The start of Ipswich Road (a diversion from the earlier convict track) began with the development of the early five-way Woolloongabba intersection: Ipswich Road had been extended down the eastern side of the Boggo ridge to link up with the start of the road to the Logan district. The other road, Main Street, which met both roads, became the entry to the small township of Kangaroo Point.
From here the new road basically bypassed the convict track all the way to Goodna. From there onward it looks like that it either was built here over the track or perhaps slightly north of it. From Riverview it looks like it followed the convict track into Ipswich, what is now the Old Ipswich Road and the Brisbane Road.
The following overview from Mark Baker of the early pubs that were established along this coach road gives a good indication of the trajectory of the road. It is not the most direct route between the two cities as various commercial and pastoral interests had to be considered.
Oxley Creek (1862); Crown Inn at Rocklea (1863); Bundamba (1863); Woolston at Darra (1863); Commercial at Redbank (1864); Royal Mail at Goodna (1864); Victoria at Four Mile Swamp (1864); Clarence at Woolloongabba (1864); Buffalo at Woolloongabba (1864); Junction at Annerley (1866); Woolloongabba at Woolloongabba (1868); Rocky Waterholes at Rocklea (1874); Norman at Woolloongabba (1890) and Chardons at Annerley (1892).
In 1873 the licensing of cabs and omnibuses commenced. The largest omnibus company in the area belonged to the John Soden and his family who lived just below Chardon’s Corner with their workshop.
As with any form of communications infrastructure it attracts business and soon land were sold along the route, which resulted in the arrival of new townships.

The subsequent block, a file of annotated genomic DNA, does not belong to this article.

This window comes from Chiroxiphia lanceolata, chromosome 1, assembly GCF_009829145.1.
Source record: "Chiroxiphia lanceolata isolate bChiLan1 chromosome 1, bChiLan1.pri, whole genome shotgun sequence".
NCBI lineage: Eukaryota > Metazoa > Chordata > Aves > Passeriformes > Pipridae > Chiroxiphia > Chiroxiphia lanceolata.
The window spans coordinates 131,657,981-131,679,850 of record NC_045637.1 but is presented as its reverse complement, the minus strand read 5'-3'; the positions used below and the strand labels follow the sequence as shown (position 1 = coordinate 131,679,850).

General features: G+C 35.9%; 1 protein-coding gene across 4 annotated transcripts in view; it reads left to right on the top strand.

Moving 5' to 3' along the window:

Village of Waverley, Annerley (1862); Queenstown Estate, Annerley (1864); Village of Egremont, Moorooka (1864) Township of Charleston, Darra (1864); Village of Melrose, Four Mile Swamp (1865); Township of Holmes, Goodna (1866); Township of Middleton, Ebbe Vale (1866); Oxley Township (1868).
With the arrival of the railway line between Ipswich and Brisbane during the early 1870s, the road system again had to take a back seat and maintenance budgets were severely cut. It was not until the arrival of the motor car that roads again received the appropriate attention and again it was the road between Ipswich and Brisbane that became the first to become a main road.
With settlers started to arrive in the early 1850s, at the Boggo Scrub (Fairfield and Yeronga) the Boggo track started to emerge (now Annerley Road). It formed, most probably upon an Indigenous track, and linked the One Mile Swamp with a pathway up to the top of the Boggo (Annerley) ridge; connecting it with the convict road (soon to become the Ipswich Coach Road).
It rapidly also started to function as an alternative (and drier) route (set of tracks) to Ipswich, via the South Brisbane Cemetery at Dutton park.